Discover New Fall Reads From the Longhorn Universe


Do Good, Find Your Joy, and Build a Life You Love 

by Kendra Scott 

A familiar name in Austin and in jewelry stores around the world, Kendra Scott is a self-made millionaire who attended a year at Texas A&M before starting a business in her spare bedroom. In Born to Shine, she documents every misstep and failure in a vulnerable but humorous biography, starting from her humble beginnings in small-town Wisconsin. Scott is now a professor of practice at UT’s College of Fine Arts and helps give expanded opportunities to women in business through the university’s Kendra Scott Women’s Entrepreneurial Leadership Institute.  


Fashion and Ritual in Colonial Latin America 

edited by Rosario I. Granados 

Appearing at the Blanton Museum of Art now through January 2023, “Painted Cloth” is an exhibition organized by Granados showcasing textiles produced in Bolivia, Mexico, Peru, and Venezuela in the 1700s. The collection is also on display in this accompanying catalog, which further explores the production and societal role of these lavish garments. At the Blanton Museum, Granados holds the role of Marilynn Thoma Associate Curator, Art of the Spanish Americas. 


by Dalia Azim 

The debut novel from the manager of special projects at the Blanton Museum, Country of Origin recounts the journey of a fictional family’s migration from Egypt to Canada in the 1970s. The book opens in Cairo in 1952 with the city ablaze and the main character questioning her own independence before fleeing across the ocean. Azim, who moved to New York City one month before 9/11, wrote the multigenerational saga with the desire to see more relatable, everyday Middle Eastern characters represented in literature.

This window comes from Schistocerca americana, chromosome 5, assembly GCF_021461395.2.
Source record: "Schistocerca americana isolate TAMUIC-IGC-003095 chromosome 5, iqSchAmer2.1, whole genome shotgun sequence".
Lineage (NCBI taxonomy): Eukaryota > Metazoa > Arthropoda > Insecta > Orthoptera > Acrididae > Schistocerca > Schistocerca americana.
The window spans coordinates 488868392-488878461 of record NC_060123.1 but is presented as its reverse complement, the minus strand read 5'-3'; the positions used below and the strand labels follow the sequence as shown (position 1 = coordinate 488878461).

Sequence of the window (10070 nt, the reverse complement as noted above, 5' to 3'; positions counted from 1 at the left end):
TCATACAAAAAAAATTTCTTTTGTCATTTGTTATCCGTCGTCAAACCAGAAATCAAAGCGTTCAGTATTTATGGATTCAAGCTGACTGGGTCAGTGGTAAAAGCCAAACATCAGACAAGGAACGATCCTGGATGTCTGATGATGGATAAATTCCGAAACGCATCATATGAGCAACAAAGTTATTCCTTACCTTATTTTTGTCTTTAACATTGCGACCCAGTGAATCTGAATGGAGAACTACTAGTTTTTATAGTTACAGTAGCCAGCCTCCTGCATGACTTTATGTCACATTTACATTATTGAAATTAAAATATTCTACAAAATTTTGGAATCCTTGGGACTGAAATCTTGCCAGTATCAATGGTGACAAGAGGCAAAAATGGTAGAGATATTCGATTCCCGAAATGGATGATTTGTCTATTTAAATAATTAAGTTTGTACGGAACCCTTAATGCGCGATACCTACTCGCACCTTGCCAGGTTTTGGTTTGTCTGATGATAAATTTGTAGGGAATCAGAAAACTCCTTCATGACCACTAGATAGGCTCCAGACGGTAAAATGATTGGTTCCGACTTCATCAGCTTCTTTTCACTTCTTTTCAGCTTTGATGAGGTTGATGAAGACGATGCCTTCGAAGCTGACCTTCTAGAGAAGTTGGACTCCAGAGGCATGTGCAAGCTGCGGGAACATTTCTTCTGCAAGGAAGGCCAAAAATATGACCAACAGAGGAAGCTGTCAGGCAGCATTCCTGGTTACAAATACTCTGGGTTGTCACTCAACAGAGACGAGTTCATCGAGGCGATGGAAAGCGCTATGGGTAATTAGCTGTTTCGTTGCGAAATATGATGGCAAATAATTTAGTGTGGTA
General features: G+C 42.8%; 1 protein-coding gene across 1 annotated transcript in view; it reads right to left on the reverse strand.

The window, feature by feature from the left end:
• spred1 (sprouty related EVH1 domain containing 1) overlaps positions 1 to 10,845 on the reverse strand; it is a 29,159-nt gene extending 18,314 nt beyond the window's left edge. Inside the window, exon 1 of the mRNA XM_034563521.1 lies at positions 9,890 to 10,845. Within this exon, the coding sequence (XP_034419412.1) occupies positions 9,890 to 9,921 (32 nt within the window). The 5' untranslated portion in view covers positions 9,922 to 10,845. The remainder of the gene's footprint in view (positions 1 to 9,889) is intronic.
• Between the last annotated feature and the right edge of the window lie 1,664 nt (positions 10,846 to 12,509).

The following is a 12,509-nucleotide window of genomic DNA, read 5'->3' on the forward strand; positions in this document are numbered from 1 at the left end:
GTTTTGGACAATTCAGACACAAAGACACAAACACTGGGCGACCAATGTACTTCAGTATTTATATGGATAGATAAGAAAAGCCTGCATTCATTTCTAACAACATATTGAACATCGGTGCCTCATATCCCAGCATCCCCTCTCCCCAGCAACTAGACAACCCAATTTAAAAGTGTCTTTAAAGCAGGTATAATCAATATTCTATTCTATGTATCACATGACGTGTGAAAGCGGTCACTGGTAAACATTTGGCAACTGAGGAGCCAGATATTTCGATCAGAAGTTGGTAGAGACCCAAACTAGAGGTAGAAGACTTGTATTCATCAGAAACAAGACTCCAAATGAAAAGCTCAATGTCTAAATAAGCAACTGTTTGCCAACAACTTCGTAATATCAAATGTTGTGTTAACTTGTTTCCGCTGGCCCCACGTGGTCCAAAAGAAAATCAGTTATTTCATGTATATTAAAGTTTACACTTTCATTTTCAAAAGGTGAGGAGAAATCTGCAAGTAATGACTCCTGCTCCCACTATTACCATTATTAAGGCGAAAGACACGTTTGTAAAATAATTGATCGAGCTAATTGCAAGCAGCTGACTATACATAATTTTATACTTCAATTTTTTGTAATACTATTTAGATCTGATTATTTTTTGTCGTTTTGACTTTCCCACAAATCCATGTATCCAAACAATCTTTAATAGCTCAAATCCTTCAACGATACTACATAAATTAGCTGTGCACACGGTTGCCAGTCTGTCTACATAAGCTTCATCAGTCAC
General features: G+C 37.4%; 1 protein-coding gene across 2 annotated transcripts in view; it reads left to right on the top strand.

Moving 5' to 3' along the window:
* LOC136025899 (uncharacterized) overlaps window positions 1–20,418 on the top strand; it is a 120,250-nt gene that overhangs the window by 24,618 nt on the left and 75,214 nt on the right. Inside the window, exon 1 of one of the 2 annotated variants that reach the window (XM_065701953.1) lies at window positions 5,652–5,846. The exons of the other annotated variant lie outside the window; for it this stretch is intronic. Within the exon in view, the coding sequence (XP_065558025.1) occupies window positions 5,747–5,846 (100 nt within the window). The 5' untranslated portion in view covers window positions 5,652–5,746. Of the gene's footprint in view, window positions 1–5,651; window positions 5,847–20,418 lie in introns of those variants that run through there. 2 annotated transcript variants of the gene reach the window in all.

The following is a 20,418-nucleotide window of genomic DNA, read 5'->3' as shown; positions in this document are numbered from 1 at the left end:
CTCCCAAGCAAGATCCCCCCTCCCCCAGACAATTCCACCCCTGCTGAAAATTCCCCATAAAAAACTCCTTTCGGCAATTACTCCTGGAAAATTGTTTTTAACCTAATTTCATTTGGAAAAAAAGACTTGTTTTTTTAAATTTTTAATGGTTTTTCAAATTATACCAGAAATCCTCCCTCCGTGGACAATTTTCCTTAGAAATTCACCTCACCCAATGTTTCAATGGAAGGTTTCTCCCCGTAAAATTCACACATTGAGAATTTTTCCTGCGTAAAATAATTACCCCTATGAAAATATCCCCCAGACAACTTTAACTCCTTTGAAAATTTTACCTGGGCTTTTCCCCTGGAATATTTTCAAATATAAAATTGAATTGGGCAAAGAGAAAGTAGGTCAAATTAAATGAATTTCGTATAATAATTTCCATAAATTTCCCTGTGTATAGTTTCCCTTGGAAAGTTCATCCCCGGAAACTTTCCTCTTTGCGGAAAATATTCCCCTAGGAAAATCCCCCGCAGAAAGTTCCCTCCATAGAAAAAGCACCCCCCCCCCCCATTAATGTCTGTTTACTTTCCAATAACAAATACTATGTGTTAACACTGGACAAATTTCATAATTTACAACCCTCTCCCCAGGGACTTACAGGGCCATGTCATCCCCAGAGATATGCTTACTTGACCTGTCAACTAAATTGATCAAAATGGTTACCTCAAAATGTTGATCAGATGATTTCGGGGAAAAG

by Gabino Iglesias, PhD ’16 

Reluctant hitman Mario is buried in debt and sent to hijack a shipment of cash from the Mexican cartel. He soon finds himself amid an underworld of horrors and nightmarish encounters in a thriller that wrestles with demons from this world and beyond. Coming from Austin-based teacher and critic Iglesias, the book uses his award-winning blend of genres he describes as “barrio noir.” 


No comments

Be the first one to leave a comment.

Post a Comment